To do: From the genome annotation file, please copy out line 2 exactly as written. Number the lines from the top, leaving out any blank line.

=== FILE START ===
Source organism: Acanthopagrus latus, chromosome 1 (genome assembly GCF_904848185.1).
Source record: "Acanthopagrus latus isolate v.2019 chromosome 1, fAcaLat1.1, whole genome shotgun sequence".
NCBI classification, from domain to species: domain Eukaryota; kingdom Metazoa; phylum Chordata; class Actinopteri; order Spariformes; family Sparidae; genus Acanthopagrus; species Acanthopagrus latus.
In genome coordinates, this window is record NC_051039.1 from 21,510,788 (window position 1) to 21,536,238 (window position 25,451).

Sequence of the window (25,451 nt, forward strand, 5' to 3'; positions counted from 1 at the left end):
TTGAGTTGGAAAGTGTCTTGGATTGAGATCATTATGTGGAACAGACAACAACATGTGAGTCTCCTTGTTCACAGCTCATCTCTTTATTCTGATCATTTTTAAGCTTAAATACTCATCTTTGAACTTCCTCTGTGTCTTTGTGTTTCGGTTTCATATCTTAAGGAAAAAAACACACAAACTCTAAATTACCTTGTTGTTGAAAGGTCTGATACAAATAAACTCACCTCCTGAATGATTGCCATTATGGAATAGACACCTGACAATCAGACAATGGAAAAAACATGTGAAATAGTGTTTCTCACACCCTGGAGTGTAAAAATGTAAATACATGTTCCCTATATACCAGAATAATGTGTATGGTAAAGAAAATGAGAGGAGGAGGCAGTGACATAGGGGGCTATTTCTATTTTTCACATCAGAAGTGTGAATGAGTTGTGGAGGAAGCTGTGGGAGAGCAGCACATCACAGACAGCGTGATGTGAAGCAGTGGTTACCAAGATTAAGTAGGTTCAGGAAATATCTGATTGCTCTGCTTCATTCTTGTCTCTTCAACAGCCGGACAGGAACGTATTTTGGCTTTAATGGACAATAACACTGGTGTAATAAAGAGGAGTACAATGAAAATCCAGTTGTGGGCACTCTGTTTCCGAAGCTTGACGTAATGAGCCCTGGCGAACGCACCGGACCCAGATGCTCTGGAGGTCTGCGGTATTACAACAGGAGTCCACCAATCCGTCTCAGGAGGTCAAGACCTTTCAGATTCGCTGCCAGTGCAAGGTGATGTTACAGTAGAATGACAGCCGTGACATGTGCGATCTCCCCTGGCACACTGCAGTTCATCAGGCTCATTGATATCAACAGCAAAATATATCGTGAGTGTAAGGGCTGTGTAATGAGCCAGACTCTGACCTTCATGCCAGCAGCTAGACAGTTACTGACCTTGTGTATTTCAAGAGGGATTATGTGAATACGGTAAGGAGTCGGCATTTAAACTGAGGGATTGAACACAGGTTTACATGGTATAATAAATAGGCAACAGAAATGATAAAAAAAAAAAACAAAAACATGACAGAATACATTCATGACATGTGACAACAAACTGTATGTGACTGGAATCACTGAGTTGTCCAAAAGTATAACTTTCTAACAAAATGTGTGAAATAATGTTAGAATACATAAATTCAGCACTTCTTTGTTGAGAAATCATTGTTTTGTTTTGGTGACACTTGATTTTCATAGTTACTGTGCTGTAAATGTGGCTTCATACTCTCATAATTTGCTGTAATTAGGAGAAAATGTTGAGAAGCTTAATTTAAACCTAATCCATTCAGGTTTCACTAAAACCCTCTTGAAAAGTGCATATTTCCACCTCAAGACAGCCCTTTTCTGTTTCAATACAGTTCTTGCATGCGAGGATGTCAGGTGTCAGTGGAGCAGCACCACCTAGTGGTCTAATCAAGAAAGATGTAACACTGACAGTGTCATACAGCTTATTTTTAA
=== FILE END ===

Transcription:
Source record: "Acanthopagrus latus isolate v.2019 chromosome 1, fAcaLat1.1, whole genome shotgun sequence".